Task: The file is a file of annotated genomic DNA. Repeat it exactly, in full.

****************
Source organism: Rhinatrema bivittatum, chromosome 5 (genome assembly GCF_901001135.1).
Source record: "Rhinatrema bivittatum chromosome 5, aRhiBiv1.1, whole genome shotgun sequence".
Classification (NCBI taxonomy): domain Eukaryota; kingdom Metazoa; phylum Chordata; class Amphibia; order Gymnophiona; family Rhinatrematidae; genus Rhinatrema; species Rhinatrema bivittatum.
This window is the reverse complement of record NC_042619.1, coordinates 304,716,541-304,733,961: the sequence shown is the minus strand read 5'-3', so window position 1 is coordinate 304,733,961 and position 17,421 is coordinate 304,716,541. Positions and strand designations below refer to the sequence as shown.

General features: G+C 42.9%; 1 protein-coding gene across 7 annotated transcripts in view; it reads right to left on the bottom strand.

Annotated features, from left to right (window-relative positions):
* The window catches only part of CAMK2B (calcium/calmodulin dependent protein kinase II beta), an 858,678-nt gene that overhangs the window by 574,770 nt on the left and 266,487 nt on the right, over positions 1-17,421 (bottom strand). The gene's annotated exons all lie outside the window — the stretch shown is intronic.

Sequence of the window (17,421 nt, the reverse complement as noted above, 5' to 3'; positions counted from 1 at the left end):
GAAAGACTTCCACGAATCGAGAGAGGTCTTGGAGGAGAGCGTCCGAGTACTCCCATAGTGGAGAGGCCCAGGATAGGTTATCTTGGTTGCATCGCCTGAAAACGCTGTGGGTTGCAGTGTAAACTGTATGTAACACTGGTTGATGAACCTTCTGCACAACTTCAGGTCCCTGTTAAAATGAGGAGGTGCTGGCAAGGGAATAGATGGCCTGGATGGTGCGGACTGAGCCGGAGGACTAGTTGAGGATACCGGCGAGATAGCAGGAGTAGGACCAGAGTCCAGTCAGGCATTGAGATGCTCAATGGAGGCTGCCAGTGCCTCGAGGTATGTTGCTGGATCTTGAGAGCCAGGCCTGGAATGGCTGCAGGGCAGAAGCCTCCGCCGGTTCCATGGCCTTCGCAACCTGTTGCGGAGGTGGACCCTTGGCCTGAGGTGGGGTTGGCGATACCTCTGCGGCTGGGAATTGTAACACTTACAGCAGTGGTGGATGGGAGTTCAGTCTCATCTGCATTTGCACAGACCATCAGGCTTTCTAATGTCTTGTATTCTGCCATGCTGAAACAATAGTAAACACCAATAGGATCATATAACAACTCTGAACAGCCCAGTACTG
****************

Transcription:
Source organism: Rhinatrema bivittatum, chromosome 5 (genome assembly GCF_901001135.1).
Source record: "Rhinatrema bivittatum chromosome 5, aRhiBiv1.1, whole genome shotgun sequence".
Classification (NCBI taxonomy): domain Eukaryota; kingdom Metazoa; phylum Chordata; class Amphibia; order Gymnophiona; family Rhinatrematidae; genus Rhinatrema; species Rhinatrema bivittatum.
This window is the reverse complement of record NC_042619.1, coordinates 304,716,541-304,733,961: the sequence shown is the minus strand read 5'-3', so window position 1 is coordinate 304,733,961 and position 17,421 is coordinate 304,716,541. Positions and strand designations below refer to the sequence as shown.

General features: G+C 42.9%; 1 protein-coding gene across 7 annotated transcripts in view; it reads right to left on the bottom strand.

Annotated features, from left to right (window-relative positions):
* The window catches only part of CAMK2B (calcium/calmodulin dependent protein kinase II beta), an 858,678-nt gene that overhangs the window by 574,770 nt on the left and 266,487 nt on the right, over positions 1-17,421 (bottom strand). The gene's annotated exons all lie outside the window — the stretch shown is intronic.

Sequence of the window (17,421 nt, the reverse complement as noted above, 5' to 3'; positions counted from 1 at the left end):
GAAAGACTTCCACGAATCGAGAGAGGTCTTGGAGGAGAGCGTCCGAGTACTCCCATAGTGGAGAGGCCCAGGATAGGTTATCTTGGTTGCATCGCCTGAAAACGCTGTGGGTTGCAGTGTAAACTGTATGTAACACTGGTTGATGAACCTTCTGCACAACTTCAGGTCCCTGTTAAAATGAGGAGGTGCTGGCAAGGGAATAGATGGCCTGGATGGTGCGGACTGAGCCGGAGGACTAGTTGAGGATACCGGCGAGATAGCAGGAGTAGGACCAGAGTCCAGTCAGGCATTGAGATGCTCAATGGAGGCTGCCAGTGCCTCGAGGTATGTTGCTGGATCTTGAGAGCCAGGCCTGGAATGGCTGCAGGGCAGAAGCCTCCGCCGGTTCCATGGCCTTCGCAACCTGTTGCGGAGGTGGACCCTTGGCCTGAGGTGGGGTTGGCGATACCTCTGCGGCTGGGAATTGTAACACTTACAGCAGTGGTGGATGGGAGTTCAGTCTCATCTGCATTTGCACAGACCATCAGGCTTTCTAATGTCTTGTATTCTGCCATGCTGAAACAATAGTAAACACCAATAGGATCATATAACAACTCTGAACAGCCCAGTACTG